- Edmund Burke
To his credit, Governor Inslee got the ball rolling with a substantial and thoughtful budget proposal. In that budget, Inslee has made significant progress in addressing all four priorities in WASA’s Legislative Platform : 1) Comply with the Paramount Duty, 2) Expand Available State Resources, 3) Ensure Competitive Public School Employee Compensation, and 4) Enhance School Construction Assistance. This appears to be the first time in recent history that any governor has submitted a budget that went so far toward addressing all of WASA’s legislative priorities. If adopted, his revenue proposals would also help spread Washington’s tax burden more equitably across the economic continuum of our citizens.
Now it will be up to legislative leaders in the House and Senate to create their own budgets and engage in the difficult process of political compromise. Such compromise will be necessary to adopt a budget and the supporting legislation needed to bring our public schools into constitutional compliance. Unfortunately, both political parties enter that work with ideological blinders that limit their ability to address the deficiencies of our current system.
For the Democrats, the blinders relate to any limitation on collective bargaining rights and in this case, the rights of public school employees. They seem particularly sympathetic to labor’s perspective in that regard. The Washington Education Association’s position is clearly stated in their 2017 Bill of Rights for Washington Public School Students:
All students have a right to be taught by caring, committed and qualified teachers and education support professionals. This requires fully funding competitive, professional base pay and benefits to attract and keep high-quality K-12 school employees, and maintain flexibility for school districts to supplement educators’ pay beyond the base state salary to meet local needs. (underlining added)
While WASA strongly supports local flexibility, allowing local salary supplements to continue without any restriction certainly won’t address current inequities, and will likely make them much worse. While Inslee’s budget would do a great job of providing state-funded competitive salaries, it does nothing to limit locally funded salary enhancements. Those “enhancements” are currently over 40 percent in some districts, while no added salary is provided by many other districts. Given the current teacher shortage, if the Legislature doesn’t place some limit on such locally funded salaries, it will result in a salary bidding war in which only a fraction of the state’s school districts can compete.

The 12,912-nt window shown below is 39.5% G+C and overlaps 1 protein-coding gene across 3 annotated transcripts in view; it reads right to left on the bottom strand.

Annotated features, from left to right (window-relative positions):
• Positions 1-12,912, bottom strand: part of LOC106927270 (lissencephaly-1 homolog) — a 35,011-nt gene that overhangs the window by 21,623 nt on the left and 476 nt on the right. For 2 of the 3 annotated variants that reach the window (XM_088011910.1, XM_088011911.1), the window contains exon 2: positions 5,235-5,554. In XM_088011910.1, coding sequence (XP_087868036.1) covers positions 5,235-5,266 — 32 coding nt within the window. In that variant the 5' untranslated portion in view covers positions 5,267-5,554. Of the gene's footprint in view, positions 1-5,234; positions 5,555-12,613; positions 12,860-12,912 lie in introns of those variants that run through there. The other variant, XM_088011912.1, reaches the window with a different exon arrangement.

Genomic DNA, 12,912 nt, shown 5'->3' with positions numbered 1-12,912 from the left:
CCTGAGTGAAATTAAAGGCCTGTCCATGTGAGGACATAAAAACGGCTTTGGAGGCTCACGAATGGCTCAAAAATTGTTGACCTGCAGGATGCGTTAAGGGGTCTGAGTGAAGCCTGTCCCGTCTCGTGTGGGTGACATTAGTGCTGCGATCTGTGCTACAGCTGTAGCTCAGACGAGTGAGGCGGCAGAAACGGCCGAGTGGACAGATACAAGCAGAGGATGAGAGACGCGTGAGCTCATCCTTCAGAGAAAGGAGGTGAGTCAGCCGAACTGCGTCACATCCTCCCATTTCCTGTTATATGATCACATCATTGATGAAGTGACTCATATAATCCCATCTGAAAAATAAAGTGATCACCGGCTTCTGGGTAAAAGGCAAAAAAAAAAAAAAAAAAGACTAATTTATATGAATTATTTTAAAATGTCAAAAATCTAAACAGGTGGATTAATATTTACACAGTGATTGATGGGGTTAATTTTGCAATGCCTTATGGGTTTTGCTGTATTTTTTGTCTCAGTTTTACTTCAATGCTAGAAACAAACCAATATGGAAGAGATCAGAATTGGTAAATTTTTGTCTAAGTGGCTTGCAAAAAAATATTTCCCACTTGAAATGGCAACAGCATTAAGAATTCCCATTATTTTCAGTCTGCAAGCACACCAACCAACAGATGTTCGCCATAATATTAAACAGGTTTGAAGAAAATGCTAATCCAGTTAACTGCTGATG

The Republicans’ McCleary solution blinders are related to the party’s strong opposition to raising new revenue. Their dogged commitment to that principle has shrunk the percent of state revenue provided by our economy so much that it will undermine our state’s future ability to compete in a global economy. And it will certainly undermine any real solution to the McCleary ruling.
Several talking points driven by this ideology have been frequently used by Republicans. These include: “fund education first,” or “fund McCleary through cuts to other state services,” or “fund McCleary through economic growth.” And the real die-hard, anti-tax legislators continue to question the need for any additional funding, or even the Court’s authority to set any expectations on the Legislature. The mathematical reality is that since over 70 percent of the state budget is protected, there isn’t enough capacity with current revenues to do what’s been ordered by the Court without gutting higher education, corrections, and human services.
A bipartisan solution to McCleary will require enough Republicans to vote for new taxes to get a budget passed. But it will also require enough Democrats to vote for some limitation on locally funded salaries. It is a debatable question how the Court will respond to any solution that doesn’t provide such restrictions. But even if the Court accepts a plan without that provision, it will certainly create inequities and labor chaos that will ultimately result in another court case.
Hopefully, there are enough legislators on both sides of the aisle who understand these issues and will take votes that may split with party ideology to do what’s best for the students and other citizens of Washington state. One can hope.